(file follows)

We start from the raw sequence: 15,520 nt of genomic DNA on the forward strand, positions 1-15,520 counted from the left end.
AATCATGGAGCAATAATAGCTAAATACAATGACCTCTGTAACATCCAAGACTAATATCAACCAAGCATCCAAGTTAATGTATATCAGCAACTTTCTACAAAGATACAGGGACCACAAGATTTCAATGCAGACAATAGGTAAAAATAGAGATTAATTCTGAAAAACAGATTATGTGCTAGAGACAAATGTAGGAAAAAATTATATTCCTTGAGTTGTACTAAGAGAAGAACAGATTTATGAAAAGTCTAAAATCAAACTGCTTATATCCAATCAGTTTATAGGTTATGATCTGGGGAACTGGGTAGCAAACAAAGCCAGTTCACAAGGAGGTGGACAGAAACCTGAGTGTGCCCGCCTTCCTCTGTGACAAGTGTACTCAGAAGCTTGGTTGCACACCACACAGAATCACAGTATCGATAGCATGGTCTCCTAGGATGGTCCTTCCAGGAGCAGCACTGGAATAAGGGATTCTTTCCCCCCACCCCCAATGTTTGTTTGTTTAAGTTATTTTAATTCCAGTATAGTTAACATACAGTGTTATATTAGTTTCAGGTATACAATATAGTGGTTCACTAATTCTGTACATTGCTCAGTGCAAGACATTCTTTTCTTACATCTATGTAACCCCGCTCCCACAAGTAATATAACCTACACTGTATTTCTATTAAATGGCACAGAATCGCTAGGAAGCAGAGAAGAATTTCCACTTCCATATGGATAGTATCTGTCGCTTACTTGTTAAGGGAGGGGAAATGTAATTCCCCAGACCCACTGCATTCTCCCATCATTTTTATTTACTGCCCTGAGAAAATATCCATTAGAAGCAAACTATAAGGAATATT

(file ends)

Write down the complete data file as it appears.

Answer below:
We start from the raw sequence: 15,520 nt of genomic DNA on the forward strand, positions 1-15,520 counted from the left end.
AATCATGGAGCAATAATAGCTAAATACAATGACCTCTGTAACATCCAAGACTAATATCAACCAAGCATCCAAGTTAATGTATATCAGCAACTTTCTACAAAGATACAGGGACCACAAGATTTCAATGCAGACAATAGGTAAAAATAGAGATTAATTCTGAAAAACAGATTATGTGCTAGAGACAAATGTAGGAAAAAATTATATTCCTTGAGTTGTACTAAGAGAAGAACAGATTTATGAAAAGTCTAAAATCAAACTGCTTATATCCAATCAGTTTATAGGTTATGATCTGGGGAACTGGGTAGCAAACAAAGCCAGTTCACAAGGAGGTGGACAGAAACCTGAGTGTGCCCGCCTTCCTCTGTGACAAGTGTACTCAGAAGCTTGGTTGCACACCACACAGAATCACAGTATCGATAGCATGGTCTCCTAGGATGGTCCTTCCAGGAGCAGCACTGGAATAAGGGATTCTTTCCCCCCACCCCCAATGTTTGTTTGTTTAAGTTATTTTAATTCCAGTATAGTTAACATACAGTGTTATATTAGTTTCAGGTATACAATATAGTGGTTCACTAATTCTGTACATTGCTCAGTGCAAGACATTCTTTTCTTACATCTATGTAACCCCGCTCCCACAAGTAATATAACCTACACTGTATTTCTATTAAATGGCACAGAATCGCTAGGAAGCAGAGAAGAATTTCCACTTCCATATGGATAGTATCTGTCGCTTACTTGTTAAGGGAGGGGAAATGTAATTCCCCAGACCCACTGCATTCTCCCATCATTTTTATTTACTGCCCTGAGAAAATATCCATTAGAAGCAAACTATAAGGAATATT